The UK may well be known as a nation of shopkeepers, but walk down any high street and you’ll see that it has become a nation of diners. Even the traditional high street pub has changed beyond all recognition and food is the order of the day. Recent statistics show that more than half of all pub visits now feature food, while alcoholic beverages account for just a quarter of drinks sold in pubs.
Since 2012, British pubs have made significant inroads into the UK’s cafe and coffee shop markets by becoming the biggest sellers of coffee and breakfasts. Not only that, but it seems that the nation’s collective mindset is shifting towards a more European style of socialising, with modern British people largely deciding to forego drinking as the primary activity in favour of eating and drinking at the same time.
However, pubs are still closing up and down the country. This could be attributed to those pubs refusing to adapt to Britain’s more European tastes these days. Those that stick with the mentality of offering a typical wet-led boozer will likely fail in this climate. Whereas those that adapt to offer gourmet pub food are far more likely to flourish. And in terms of buying businesses, the rate of failing pubs is good news for those looking to either move into the sector or else expand their current food and drink brand.
For restaurants and breweries, it’s a very different story. In 2015 alone, for example, the number of restaurants in the UK grew by 1.6 per cent. In addition, three quarters of alcohol retailers are now classed as small multifaceted businesses — the number of breweries is at its highest level since the 1930s, with 11,000 different beers being produced by 1,700 breweries. As a result of this phenomenal growth in the food and drink sector, competition is intense as entrepreneurs look to acquire commercial spaces on the high street and turn them into gastro pubs and restaurants.
Technology has played a vital role in the positive growth of the UK’s food and drink sector, too. As well as easily enabling customers to share restaurant recommendations and providing quality control through customer feedback, for example, there has been a veritable explosion in demand for restaurant-quality food delivered directly to customers’ homes and workplaces.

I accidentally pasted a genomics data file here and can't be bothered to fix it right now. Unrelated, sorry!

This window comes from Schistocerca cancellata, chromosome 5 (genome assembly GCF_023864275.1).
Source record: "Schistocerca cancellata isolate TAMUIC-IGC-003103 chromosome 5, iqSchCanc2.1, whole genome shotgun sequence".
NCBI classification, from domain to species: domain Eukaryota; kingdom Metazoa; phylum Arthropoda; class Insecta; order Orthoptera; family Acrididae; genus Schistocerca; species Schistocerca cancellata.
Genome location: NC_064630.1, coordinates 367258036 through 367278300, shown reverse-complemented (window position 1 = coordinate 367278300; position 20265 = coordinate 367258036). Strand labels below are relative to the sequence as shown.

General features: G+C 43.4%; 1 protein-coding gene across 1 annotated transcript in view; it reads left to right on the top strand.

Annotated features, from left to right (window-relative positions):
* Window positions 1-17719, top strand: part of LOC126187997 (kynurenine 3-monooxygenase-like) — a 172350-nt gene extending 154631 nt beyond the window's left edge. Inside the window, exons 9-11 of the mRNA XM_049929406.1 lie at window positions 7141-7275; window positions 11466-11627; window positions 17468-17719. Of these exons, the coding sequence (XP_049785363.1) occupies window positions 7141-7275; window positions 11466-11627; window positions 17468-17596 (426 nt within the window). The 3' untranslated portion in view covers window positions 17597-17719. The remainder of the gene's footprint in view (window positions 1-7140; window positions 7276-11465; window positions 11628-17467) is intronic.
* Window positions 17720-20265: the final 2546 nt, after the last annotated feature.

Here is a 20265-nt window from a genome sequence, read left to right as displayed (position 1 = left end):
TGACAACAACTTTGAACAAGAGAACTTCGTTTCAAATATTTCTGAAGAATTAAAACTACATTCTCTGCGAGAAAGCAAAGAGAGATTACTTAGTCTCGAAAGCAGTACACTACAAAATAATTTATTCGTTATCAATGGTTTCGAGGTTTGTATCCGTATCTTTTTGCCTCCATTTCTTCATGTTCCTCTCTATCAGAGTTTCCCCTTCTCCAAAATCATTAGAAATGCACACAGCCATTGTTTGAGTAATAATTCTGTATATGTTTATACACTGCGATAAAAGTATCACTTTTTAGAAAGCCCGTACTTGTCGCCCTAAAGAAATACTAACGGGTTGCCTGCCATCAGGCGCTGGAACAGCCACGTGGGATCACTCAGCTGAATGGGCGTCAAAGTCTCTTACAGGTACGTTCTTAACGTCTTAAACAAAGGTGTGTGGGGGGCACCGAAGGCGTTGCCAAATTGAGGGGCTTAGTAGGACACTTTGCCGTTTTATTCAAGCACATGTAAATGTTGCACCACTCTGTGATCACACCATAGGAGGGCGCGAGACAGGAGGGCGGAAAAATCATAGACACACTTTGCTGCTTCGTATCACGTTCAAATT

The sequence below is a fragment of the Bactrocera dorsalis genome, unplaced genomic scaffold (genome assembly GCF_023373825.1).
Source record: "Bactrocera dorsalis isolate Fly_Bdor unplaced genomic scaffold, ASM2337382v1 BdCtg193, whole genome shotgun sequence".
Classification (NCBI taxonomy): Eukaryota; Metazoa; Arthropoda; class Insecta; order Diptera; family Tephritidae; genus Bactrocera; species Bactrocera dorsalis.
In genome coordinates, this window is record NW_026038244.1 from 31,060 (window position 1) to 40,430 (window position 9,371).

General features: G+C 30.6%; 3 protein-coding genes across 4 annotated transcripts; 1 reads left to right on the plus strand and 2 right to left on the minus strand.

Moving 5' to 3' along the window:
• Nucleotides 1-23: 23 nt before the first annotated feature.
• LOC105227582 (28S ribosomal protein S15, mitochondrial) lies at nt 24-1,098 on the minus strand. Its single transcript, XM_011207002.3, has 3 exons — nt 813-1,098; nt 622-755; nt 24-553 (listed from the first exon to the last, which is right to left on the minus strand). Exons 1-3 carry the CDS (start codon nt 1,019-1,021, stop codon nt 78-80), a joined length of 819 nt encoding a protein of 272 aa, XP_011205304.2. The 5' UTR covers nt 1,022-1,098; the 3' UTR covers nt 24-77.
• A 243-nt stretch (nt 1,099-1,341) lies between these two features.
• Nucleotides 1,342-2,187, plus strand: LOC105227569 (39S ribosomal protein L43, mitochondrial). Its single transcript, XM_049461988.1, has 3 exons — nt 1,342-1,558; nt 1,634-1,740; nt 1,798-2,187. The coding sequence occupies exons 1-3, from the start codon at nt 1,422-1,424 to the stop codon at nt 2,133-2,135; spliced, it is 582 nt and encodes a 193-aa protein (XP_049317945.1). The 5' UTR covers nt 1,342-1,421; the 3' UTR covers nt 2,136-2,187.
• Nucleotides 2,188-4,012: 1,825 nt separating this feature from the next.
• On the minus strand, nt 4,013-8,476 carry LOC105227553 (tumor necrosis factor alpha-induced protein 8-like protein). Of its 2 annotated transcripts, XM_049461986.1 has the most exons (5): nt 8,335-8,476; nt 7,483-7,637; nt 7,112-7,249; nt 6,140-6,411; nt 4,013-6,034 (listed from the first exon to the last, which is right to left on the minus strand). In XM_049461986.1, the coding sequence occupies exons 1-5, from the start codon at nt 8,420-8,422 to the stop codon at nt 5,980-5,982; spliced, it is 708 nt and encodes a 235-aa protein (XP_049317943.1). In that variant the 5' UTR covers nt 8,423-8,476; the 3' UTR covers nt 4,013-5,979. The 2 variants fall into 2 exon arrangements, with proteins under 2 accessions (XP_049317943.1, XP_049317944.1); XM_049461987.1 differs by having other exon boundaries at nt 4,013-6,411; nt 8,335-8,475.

Data from Euromonitor shows that growth in the home delivery and takeaway food markets has outpaced that of restaurants each and every year since the financial crisis. The UK market for delivery and takeaway grew 2.7 per cent to a total of £6.5 billion between 2009 and 2014. During the same period, the market value of restaurant food actually fell five per cent to £17.1 billion.
This high level of demand for restaurant food has largely been driven by mobile apps and associated websites such as Just Eat, which enables diners to order in food from chains and independent outlets all across the country. Then there’s Deliveroo, which offers upmarket, traditional restaurants the option to sell takeaway food by doing nearly everything for them, including handling the transaction, pick up and delivery of food to customers in several UK cities.
In addition to these well-known delivery services, there are also a variety of apps designed to get more people into the restaurants and gastro pubs themselves. Table booking services such as OpenTable, Bookatable and Uncover, to name just a few, have enabled users to quickly and easily book themselves into some of the hottest restaurants and gastro pubs in several major UK cities.
OpenTable has also pioneered a much-emulated Hot Table service, which notifies users of any late cancellations at the most popular restaurants, so they can be squeezed in at the last minute. This ensures that restaurants can maximise their covers (and their profits) on any given night of the week.